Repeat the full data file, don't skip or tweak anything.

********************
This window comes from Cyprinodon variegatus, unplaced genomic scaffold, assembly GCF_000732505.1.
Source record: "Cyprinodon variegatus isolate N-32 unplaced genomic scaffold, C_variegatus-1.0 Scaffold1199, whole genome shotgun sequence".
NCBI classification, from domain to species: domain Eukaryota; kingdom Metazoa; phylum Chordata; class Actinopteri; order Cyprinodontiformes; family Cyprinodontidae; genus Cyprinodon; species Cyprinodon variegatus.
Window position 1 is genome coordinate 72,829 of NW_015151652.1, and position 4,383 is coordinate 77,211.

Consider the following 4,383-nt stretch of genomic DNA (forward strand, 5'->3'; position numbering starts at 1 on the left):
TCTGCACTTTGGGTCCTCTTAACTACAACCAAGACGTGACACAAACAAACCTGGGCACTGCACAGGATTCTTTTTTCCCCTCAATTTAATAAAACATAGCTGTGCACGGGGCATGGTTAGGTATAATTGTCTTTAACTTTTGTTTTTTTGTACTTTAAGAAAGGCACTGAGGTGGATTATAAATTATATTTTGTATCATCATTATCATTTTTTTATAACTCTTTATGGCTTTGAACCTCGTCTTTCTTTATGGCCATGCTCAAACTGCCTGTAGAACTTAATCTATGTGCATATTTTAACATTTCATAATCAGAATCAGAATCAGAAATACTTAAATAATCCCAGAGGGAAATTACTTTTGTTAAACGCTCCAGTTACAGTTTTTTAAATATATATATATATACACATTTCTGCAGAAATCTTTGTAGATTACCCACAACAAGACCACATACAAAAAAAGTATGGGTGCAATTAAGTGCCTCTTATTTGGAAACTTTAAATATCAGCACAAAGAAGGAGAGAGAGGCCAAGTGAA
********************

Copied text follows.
This window comes from Cyprinodon variegatus, unplaced genomic scaffold, assembly GCF_000732505.1.
Source record: "Cyprinodon variegatus isolate N-32 unplaced genomic scaffold, C_variegatus-1.0 Scaffold1199, whole genome shotgun sequence".
NCBI classification, from domain to species: domain Eukaryota; kingdom Metazoa; phylum Chordata; class Actinopteri; order Cyprinodontiformes; family Cyprinodontidae; genus Cyprinodon; species Cyprinodon variegatus.
Window position 1 is genome coordinate 72,829 of NW_015151652.1, and position 4,383 is coordinate 77,211.

Consider the following 4,383-nt stretch of genomic DNA (forward strand, 5'->3'; position numbering starts at 1 on the left):
TCTGCACTTTGGGTCCTCTTAACTACAACCAAGACGTGACACAAACAAACCTGGGCACTGCACAGGATTCTTTTTTCCCCTCAATTTAATAAAACATAGCTGTGCACGGGGCATGGTTAGGTATAATTGTCTTTAACTTTTGTTTTTTTGTACTTTAAGAAAGGCACTGAGGTGGATTATAAATTATATTTTGTATCATCATTATCATTTTTTTATAACTCTTTATGGCTTTGAACCTCGTCTTTCTTTATGGCCATGCTCAAACTGCCTGTAGAACTTAATCTATGTGCATATTTTAACATTTCATAATCAGAATCAGAATCAGAAATACTTAAATAATCCCAGAGGGAAATTACTTTTGTTAAACGCTCCAGTTACAGTTTTTTAAATATATATATATATACACATTTCTGCAGAAATCTTTGTAGATTACCCACAACAAGACCACATACAAAAAAAGTATGGGTGCAATTAAGTGCCTCTTATTTGGAAACTTTAAATATCAGCACAAAGAAGGAGAGAGAGGCCAAGTGAA